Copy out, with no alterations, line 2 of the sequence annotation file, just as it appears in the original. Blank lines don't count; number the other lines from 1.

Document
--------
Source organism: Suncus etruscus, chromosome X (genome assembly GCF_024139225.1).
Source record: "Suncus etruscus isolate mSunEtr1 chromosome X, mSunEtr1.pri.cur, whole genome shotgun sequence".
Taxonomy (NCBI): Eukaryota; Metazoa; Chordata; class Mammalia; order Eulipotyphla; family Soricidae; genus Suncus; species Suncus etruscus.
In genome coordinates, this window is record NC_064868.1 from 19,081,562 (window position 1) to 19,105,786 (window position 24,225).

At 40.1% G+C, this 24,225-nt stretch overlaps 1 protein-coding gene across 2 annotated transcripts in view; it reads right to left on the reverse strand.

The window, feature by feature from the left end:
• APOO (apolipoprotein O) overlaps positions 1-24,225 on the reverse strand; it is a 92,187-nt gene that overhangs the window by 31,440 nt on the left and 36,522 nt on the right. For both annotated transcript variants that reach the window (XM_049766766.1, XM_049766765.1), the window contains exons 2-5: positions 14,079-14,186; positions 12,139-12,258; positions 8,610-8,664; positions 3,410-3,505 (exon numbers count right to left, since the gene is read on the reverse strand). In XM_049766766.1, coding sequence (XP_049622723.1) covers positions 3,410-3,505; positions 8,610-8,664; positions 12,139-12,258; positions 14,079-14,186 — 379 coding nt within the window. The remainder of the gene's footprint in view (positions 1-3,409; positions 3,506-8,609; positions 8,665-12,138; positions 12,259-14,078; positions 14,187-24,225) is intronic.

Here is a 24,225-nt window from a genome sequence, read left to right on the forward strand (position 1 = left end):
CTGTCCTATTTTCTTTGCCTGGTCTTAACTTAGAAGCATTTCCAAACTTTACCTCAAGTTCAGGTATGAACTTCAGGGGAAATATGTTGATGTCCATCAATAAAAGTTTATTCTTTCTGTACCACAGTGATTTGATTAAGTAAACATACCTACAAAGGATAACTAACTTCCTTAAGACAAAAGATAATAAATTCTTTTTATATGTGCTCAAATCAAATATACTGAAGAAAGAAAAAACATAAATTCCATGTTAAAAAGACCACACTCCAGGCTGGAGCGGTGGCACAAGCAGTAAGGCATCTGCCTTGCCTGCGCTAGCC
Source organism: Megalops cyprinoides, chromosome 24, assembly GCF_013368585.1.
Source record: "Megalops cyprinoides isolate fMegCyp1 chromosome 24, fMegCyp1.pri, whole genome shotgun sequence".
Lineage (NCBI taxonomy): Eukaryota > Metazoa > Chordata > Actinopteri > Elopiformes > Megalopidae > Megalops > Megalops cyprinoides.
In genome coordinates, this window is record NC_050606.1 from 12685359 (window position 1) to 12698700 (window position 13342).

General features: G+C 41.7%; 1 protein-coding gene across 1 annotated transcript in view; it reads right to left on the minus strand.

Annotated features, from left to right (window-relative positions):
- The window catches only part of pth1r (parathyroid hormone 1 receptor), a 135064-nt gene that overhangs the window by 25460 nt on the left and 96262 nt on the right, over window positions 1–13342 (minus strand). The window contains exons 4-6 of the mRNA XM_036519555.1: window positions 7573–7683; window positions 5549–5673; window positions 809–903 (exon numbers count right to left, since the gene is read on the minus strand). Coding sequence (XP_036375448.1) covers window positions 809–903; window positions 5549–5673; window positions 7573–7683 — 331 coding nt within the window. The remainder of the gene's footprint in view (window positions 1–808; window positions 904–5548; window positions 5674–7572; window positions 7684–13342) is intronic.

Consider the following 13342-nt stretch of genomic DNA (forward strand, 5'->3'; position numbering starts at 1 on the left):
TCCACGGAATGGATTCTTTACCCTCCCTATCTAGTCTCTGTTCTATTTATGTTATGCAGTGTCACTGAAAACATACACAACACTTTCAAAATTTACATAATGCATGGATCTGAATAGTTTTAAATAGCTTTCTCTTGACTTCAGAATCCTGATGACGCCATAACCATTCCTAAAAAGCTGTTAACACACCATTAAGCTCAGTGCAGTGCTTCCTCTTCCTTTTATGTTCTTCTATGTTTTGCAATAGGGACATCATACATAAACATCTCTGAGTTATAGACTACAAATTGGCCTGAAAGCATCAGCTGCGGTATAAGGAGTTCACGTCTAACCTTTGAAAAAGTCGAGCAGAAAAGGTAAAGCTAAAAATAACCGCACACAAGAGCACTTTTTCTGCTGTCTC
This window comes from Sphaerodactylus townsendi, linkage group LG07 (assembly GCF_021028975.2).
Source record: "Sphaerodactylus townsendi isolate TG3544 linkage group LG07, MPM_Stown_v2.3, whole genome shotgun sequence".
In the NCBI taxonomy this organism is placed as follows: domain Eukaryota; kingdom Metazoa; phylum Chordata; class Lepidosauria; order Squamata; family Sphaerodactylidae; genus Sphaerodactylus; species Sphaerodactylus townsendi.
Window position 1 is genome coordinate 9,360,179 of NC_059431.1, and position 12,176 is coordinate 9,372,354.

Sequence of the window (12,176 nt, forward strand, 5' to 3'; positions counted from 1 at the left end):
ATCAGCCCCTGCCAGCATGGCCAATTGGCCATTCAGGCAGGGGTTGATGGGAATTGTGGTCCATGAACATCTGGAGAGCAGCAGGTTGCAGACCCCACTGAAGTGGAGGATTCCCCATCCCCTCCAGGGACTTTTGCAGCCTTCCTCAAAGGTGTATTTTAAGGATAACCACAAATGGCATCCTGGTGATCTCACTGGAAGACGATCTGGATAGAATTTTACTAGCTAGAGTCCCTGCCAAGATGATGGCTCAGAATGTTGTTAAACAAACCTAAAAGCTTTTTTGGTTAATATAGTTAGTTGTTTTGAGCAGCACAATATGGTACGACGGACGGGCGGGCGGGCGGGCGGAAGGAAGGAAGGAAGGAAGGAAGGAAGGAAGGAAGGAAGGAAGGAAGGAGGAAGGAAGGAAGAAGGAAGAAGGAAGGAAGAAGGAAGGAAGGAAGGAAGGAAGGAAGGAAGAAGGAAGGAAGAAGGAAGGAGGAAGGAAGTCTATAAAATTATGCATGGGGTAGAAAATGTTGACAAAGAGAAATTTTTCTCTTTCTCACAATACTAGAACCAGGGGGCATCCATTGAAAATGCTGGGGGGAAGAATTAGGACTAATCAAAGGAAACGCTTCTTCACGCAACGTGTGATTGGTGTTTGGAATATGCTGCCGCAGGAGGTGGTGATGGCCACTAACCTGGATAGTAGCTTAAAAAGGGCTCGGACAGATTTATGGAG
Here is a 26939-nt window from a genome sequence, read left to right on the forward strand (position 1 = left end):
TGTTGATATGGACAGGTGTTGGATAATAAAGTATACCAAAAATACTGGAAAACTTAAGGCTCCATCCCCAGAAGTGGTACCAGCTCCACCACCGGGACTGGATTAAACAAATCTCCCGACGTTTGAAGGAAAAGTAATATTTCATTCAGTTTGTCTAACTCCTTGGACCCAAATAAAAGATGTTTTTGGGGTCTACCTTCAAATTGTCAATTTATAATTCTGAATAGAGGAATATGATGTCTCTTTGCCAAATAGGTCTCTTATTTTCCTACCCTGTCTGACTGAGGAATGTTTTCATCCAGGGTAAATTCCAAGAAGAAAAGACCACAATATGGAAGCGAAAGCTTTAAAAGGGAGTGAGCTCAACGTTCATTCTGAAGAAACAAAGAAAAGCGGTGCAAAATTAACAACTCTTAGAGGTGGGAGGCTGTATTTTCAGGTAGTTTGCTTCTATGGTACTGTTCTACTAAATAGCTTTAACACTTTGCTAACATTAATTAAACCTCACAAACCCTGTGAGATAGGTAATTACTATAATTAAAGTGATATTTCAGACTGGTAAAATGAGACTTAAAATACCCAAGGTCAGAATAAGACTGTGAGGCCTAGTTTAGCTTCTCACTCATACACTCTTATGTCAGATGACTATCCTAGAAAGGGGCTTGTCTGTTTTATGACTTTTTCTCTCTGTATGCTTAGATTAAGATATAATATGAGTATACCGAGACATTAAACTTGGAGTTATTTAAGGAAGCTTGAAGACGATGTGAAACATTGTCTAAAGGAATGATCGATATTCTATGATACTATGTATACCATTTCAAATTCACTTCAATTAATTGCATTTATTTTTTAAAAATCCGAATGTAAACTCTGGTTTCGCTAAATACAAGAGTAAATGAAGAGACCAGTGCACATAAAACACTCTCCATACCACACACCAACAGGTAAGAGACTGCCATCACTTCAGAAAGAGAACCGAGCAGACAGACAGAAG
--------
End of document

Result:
Source record: "Suncus etruscus isolate mSunEtr1 chromosome X, mSunEtr1.pri.cur, whole genome shotgun sequence".